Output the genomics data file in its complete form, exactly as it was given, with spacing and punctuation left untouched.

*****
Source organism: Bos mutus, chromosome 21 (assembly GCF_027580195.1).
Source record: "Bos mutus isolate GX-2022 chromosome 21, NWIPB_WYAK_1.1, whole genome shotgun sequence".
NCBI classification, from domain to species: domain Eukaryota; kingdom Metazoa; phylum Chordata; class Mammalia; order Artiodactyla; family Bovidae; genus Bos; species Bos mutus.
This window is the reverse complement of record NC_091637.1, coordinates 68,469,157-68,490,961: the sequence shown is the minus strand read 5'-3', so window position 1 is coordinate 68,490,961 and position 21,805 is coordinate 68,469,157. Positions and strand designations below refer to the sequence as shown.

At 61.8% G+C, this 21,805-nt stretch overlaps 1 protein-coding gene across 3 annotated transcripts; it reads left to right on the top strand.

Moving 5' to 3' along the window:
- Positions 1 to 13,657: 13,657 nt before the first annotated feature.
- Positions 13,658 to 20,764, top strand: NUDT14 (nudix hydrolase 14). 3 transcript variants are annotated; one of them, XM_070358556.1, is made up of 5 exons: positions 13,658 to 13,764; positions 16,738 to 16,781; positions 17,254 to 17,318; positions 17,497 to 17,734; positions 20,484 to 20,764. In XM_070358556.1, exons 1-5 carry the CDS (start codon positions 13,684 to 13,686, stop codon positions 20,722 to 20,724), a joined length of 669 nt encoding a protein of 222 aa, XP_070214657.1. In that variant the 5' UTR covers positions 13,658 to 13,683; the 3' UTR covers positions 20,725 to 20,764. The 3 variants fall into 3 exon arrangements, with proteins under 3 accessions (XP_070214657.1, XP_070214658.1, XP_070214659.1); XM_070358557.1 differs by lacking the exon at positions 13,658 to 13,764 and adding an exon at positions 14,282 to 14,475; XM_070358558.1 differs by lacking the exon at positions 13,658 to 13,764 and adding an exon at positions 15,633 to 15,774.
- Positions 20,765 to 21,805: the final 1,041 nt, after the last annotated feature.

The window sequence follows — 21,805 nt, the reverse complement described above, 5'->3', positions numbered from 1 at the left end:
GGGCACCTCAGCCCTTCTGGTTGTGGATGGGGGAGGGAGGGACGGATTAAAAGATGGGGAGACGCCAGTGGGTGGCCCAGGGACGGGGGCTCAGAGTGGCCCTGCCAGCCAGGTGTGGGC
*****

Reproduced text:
Source organism: Bos mutus, chromosome 21 (assembly GCF_027580195.1).
Source record: "Bos mutus isolate GX-2022 chromosome 21, NWIPB_WYAK_1.1, whole genome shotgun sequence".
NCBI classification, from domain to species: domain Eukaryota; kingdom Metazoa; phylum Chordata; class Mammalia; order Artiodactyla; family Bovidae; genus Bos; species Bos mutus.
This window is the reverse complement of record NC_091637.1, coordinates 68,469,157-68,490,961: the sequence shown is the minus strand read 5'-3', so window position 1 is coordinate 68,490,961 and position 21,805 is coordinate 68,469,157. Positions and strand designations below refer to the sequence as shown.

At 61.8% G+C, this 21,805-nt stretch overlaps 1 protein-coding gene across 3 annotated transcripts; it reads left to right on the top strand.

Moving 5' to 3' along the window:
- Positions 1 to 13,657: 13,657 nt before the first annotated feature.
- Positions 13,658 to 20,764, top strand: NUDT14 (nudix hydrolase 14). 3 transcript variants are annotated; one of them, XM_070358556.1, is made up of 5 exons: positions 13,658 to 13,764; positions 16,738 to 16,781; positions 17,254 to 17,318; positions 17,497 to 17,734; positions 20,484 to 20,764. In XM_070358556.1, exons 1-5 carry the CDS (start codon positions 13,684 to 13,686, stop codon positions 20,722 to 20,724), a joined length of 669 nt encoding a protein of 222 aa, XP_070214657.1. In that variant the 5' UTR covers positions 13,658 to 13,683; the 3' UTR covers positions 20,725 to 20,764. The 3 variants fall into 3 exon arrangements, with proteins under 3 accessions (XP_070214657.1, XP_070214658.1, XP_070214659.1); XM_070358557.1 differs by lacking the exon at positions 13,658 to 13,764 and adding an exon at positions 14,282 to 14,475; XM_070358558.1 differs by lacking the exon at positions 13,658 to 13,764 and adding an exon at positions 15,633 to 15,774.
- Positions 20,765 to 21,805: the final 1,041 nt, after the last annotated feature.

The window sequence follows — 21,805 nt, the reverse complement described above, 5'->3', positions numbered from 1 at the left end:
GGGCACCTCAGCCCTTCTGGTTGTGGATGGGGGAGGGAGGGACGGATTAAAAGATGGGGAGACGCCAGTGGGTGGCCCAGGGACGGGGGCTCAGAGTGGCCCTGCCAGCCAGGTGTGGGC